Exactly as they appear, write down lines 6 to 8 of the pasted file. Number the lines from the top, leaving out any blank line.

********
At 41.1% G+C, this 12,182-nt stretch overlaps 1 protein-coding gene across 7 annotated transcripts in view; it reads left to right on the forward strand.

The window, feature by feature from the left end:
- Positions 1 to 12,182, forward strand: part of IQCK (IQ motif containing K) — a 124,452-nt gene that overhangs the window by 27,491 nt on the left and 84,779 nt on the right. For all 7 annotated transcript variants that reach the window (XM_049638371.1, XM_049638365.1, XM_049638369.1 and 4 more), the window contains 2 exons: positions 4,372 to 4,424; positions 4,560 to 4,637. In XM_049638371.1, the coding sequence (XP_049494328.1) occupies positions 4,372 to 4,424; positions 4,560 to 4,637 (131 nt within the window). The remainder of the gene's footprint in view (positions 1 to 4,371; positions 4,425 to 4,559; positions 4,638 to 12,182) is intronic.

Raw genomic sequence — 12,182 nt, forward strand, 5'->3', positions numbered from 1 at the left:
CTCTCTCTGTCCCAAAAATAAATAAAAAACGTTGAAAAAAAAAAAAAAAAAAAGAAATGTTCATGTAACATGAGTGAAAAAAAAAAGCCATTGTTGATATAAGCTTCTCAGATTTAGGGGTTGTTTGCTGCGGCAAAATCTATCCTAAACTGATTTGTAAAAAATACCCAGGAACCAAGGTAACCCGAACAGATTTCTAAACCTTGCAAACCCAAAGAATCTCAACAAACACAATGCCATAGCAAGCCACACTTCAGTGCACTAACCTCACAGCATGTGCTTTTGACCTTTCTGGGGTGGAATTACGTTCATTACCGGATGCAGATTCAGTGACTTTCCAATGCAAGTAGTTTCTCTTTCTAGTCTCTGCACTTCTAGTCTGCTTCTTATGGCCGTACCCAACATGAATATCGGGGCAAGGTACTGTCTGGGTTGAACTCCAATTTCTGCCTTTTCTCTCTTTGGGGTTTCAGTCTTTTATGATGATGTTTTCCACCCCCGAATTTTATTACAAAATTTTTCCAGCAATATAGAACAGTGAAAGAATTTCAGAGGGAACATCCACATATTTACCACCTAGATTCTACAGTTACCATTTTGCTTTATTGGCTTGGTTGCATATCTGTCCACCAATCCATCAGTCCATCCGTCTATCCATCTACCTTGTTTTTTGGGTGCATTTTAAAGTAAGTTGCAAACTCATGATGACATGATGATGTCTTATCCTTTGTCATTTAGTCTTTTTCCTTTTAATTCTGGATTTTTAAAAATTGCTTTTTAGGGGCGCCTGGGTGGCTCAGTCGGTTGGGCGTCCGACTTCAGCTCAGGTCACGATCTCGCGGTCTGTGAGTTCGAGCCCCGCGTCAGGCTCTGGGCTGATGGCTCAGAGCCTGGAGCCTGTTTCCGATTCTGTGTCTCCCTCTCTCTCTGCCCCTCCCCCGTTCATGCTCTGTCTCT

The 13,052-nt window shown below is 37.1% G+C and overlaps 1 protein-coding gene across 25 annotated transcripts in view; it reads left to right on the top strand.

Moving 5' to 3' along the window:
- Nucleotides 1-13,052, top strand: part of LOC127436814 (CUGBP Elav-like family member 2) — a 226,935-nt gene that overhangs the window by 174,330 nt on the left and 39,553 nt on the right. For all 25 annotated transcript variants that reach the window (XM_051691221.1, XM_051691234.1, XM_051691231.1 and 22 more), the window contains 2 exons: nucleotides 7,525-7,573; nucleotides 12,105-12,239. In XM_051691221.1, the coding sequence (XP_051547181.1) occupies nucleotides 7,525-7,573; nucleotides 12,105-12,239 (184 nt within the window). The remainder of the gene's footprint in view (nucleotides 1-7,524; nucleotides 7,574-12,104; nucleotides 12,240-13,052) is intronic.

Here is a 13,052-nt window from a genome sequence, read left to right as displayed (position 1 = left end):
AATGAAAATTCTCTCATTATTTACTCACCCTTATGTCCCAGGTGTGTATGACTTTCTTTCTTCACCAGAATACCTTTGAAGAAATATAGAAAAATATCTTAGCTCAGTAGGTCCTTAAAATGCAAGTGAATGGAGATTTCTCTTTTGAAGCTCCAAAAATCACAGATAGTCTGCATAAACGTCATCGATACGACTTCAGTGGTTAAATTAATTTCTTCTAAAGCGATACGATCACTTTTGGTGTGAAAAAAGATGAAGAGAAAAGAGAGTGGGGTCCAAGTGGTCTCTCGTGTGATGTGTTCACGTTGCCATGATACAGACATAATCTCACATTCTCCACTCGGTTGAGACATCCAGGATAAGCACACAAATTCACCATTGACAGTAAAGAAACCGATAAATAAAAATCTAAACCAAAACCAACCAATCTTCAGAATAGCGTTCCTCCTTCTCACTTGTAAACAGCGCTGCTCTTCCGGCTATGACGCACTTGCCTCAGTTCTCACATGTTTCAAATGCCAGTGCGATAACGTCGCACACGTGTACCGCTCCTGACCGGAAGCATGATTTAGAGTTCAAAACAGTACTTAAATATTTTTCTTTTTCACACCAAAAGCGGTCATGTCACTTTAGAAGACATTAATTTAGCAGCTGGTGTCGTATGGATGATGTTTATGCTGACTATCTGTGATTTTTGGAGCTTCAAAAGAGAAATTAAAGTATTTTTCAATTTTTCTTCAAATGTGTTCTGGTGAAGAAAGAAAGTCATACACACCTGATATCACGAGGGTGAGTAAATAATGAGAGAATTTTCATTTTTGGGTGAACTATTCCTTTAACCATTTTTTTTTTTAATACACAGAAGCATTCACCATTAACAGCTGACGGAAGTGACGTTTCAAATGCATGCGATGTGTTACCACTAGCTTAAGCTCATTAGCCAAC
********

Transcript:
The 13,052-nt window shown below is 37.1% G+C and overlaps 1 protein-coding gene across 25 annotated transcripts in view; it reads left to right on the top strand.

Moving 5' to 3' along the window:
- Nucleotides 1-13,052, top strand: part of LOC127436814 (CUGBP Elav-like family member 2) — a 226,935-nt gene that overhangs the window by 174,330 nt on the left and 39,553 nt on the right. For all 25 annotated transcript variants that reach the window (XM_051691221.1, XM_051691234.1, XM_051691231.1 and 22 more), the window contains 2 exons: nucleotides 7,525-7,573; nucleotides 12,105-12,239. In XM_051691221.1, the coding sequence (XP_051547181.1) occupies nucleotides 7,525-7,573; nucleotides 12,105-12,239 (184 nt within the window). The remainder of the gene's footprint in view (nucleotides 1-7,524; nucleotides 7,574-12,104; nucleotides 12,240-13,052) is intronic.